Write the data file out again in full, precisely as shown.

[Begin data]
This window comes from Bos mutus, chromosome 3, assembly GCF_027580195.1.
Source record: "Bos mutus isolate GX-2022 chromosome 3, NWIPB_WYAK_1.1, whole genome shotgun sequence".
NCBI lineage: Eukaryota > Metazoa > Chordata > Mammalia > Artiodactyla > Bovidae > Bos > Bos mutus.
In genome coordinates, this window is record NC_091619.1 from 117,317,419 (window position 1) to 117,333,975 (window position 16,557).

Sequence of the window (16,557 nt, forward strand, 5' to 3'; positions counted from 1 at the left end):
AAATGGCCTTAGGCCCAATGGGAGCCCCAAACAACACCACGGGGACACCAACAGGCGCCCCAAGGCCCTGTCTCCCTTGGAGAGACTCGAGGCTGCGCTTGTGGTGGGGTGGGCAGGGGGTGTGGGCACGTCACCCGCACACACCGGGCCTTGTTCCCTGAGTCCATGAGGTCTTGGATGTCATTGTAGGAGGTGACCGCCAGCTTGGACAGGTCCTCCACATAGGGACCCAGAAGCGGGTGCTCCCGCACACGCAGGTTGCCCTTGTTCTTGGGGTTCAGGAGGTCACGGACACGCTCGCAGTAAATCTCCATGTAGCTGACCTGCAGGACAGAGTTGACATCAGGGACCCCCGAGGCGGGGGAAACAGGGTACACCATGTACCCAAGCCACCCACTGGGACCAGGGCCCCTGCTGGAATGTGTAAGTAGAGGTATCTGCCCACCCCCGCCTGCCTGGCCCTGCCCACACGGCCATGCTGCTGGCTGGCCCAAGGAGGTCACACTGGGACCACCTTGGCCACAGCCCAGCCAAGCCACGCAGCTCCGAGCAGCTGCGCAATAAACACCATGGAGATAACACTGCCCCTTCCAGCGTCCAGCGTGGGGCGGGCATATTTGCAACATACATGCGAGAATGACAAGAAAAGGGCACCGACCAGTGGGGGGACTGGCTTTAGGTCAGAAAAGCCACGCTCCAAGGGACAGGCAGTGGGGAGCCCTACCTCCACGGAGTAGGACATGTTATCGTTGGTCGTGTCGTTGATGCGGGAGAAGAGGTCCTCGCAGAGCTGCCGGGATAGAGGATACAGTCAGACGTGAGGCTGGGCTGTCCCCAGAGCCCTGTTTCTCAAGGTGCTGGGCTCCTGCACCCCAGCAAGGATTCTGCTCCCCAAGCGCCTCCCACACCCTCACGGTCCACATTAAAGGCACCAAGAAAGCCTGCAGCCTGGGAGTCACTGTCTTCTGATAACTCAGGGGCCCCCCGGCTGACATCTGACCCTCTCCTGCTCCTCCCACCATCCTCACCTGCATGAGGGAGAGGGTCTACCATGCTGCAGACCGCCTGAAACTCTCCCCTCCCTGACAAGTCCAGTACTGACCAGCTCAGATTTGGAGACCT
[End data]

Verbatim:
This window comes from Bos mutus, chromosome 3, assembly GCF_027580195.1.
Source record: "Bos mutus isolate GX-2022 chromosome 3, NWIPB_WYAK_1.1, whole genome shotgun sequence".
NCBI lineage: Eukaryota > Metazoa > Chordata > Mammalia > Artiodactyla > Bovidae > Bos > Bos mutus.
In genome coordinates, this window is record NC_091619.1 from 117,317,419 (window position 1) to 117,333,975 (window position 16,557).

Sequence of the window (16,557 nt, forward strand, 5' to 3'; positions counted from 1 at the left end):
AAATGGCCTTAGGCCCAATGGGAGCCCCAAACAACACCACGGGGACACCAACAGGCGCCCCAAGGCCCTGTCTCCCTTGGAGAGACTCGAGGCTGCGCTTGTGGTGGGGTGGGCAGGGGGTGTGGGCACGTCACCCGCACACACCGGGCCTTGTTCCCTGAGTCCATGAGGTCTTGGATGTCATTGTAGGAGGTGACCGCCAGCTTGGACAGGTCCTCCACATAGGGACCCAGAAGCGGGTGCTCCCGCACACGCAGGTTGCCCTTGTTCTTGGGGTTCAGGAGGTCACGGACACGCTCGCAGTAAATCTCCATGTAGCTGACCTGCAGGACAGAGTTGACATCAGGGACCCCCGAGGCGGGGGAAACAGGGTACACCATGTACCCAAGCCACCCACTGGGACCAGGGCCCCTGCTGGAATGTGTAAGTAGAGGTATCTGCCCACCCCCGCCTGCCTGGCCCTGCCCACACGGCCATGCTGCTGGCTGGCCCAAGGAGGTCACACTGGGACCACCTTGGCCACAGCCCAGCCAAGCCACGCAGCTCCGAGCAGCTGCGCAATAAACACCATGGAGATAACACTGCCCCTTCCAGCGTCCAGCGTGGGGCGGGCATATTTGCAACATACATGCGAGAATGACAAGAAAAGGGCACCGACCAGTGGGGGGACTGGCTTTAGGTCAGAAAAGCCACGCTCCAAGGGACAGGCAGTGGGGAGCCCTACCTCCACGGAGTAGGACATGTTATCGTTGGTCGTGTCGTTGATGCGGGAGAAGAGGTCCTCGCAGAGCTGCCGGGATAGAGGATACAGTCAGACGTGAGGCTGGGCTGTCCCCAGAGCCCTGTTTCTCAAGGTGCTGGGCTCCTGCACCCCAGCAAGGATTCTGCTCCCCAAGCGCCTCCCACACCCTCACGGTCCACATTAAAGGCACCAAGAAAGCCTGCAGCCTGGGAGTCACTGTCTTCTGATAACTCAGGGGCCCCCCGGCTGACATCTGACCCTCTCCTGCTCCTCCCACCATCCTCACCTGCATGAGGGAGAGGGTCTACCATGCTGCAGACCGCCTGAAACTCTCCCCTCCCTGACAAGTCCAGTACTGACCAGCTCAGATTTGGAGACCT